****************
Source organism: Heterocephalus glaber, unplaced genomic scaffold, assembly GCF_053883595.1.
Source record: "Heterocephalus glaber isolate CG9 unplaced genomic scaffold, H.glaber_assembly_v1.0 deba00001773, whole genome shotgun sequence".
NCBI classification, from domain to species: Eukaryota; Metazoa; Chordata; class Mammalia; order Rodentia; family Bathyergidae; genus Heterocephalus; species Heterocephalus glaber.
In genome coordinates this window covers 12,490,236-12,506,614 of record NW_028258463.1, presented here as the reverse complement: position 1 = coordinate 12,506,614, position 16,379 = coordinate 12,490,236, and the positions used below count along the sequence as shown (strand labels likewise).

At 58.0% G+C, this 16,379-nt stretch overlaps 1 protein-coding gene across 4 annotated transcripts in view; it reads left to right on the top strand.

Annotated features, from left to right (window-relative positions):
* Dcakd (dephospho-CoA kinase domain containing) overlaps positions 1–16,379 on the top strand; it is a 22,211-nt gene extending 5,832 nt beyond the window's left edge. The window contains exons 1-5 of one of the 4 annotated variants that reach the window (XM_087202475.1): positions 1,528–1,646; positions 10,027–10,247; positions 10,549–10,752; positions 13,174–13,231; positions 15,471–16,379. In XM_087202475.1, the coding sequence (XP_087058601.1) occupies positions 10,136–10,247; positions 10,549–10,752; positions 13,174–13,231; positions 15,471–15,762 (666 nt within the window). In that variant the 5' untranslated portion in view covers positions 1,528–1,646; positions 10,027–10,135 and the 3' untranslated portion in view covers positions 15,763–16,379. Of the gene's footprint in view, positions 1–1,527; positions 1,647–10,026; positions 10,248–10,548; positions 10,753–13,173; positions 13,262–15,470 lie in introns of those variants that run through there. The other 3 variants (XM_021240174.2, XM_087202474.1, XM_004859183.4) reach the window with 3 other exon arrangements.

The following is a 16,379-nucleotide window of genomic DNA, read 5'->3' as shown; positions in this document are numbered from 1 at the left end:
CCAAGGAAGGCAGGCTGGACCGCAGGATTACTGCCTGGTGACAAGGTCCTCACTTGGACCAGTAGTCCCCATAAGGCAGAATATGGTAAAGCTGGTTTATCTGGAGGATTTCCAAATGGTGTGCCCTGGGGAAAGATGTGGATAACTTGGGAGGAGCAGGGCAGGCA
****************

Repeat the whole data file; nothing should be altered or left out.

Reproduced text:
Source organism: Heterocephalus glaber, unplaced genomic scaffold, assembly GCF_053883595.1.
Source record: "Heterocephalus glaber isolate CG9 unplaced genomic scaffold, H.glaber_assembly_v1.0 deba00001773, whole genome shotgun sequence".
NCBI classification, from domain to species: Eukaryota; Metazoa; Chordata; class Mammalia; order Rodentia; family Bathyergidae; genus Heterocephalus; species Heterocephalus glaber.
In genome coordinates this window covers 12,490,236-12,506,614 of record NW_028258463.1, presented here as the reverse complement: position 1 = coordinate 12,506,614, position 16,379 = coordinate 12,490,236, and the positions used below count along the sequence as shown (strand labels likewise).

At 58.0% G+C, this 16,379-nt stretch overlaps 1 protein-coding gene across 4 annotated transcripts in view; it reads left to right on the top strand.

Annotated features, from left to right (window-relative positions):
* Dcakd (dephospho-CoA kinase domain containing) overlaps positions 1–16,379 on the top strand; it is a 22,211-nt gene extending 5,832 nt beyond the window's left edge. The window contains exons 1-5 of one of the 4 annotated variants that reach the window (XM_087202475.1): positions 1,528–1,646; positions 10,027–10,247; positions 10,549–10,752; positions 13,174–13,231; positions 15,471–16,379. In XM_087202475.1, the coding sequence (XP_087058601.1) occupies positions 10,136–10,247; positions 10,549–10,752; positions 13,174–13,231; positions 15,471–15,762 (666 nt within the window). In that variant the 5' untranslated portion in view covers positions 1,528–1,646; positions 10,027–10,135 and the 3' untranslated portion in view covers positions 15,763–16,379. Of the gene's footprint in view, positions 1–1,527; positions 1,647–10,026; positions 10,248–10,548; positions 10,753–13,173; positions 13,262–15,470 lie in introns of those variants that run through there. The other 3 variants (XM_021240174.2, XM_087202474.1, XM_004859183.4) reach the window with 3 other exon arrangements.

The following is a 16,379-nucleotide window of genomic DNA, read 5'->3' as shown; positions in this document are numbered from 1 at the left end:
CCAAGGAAGGCAGGCTGGACCGCAGGATTACTGCCTGGTGACAAGGTCCTCACTTGGACCAGTAGTCCCCATAAGGCAGAATATGGTAAAGCTGGTTTATCTGGAGGATTTCCAAATGGTGTGCCCTGGGGAAAGATGTGGATAACTTGGGAGGAGCAGGGCAGGCA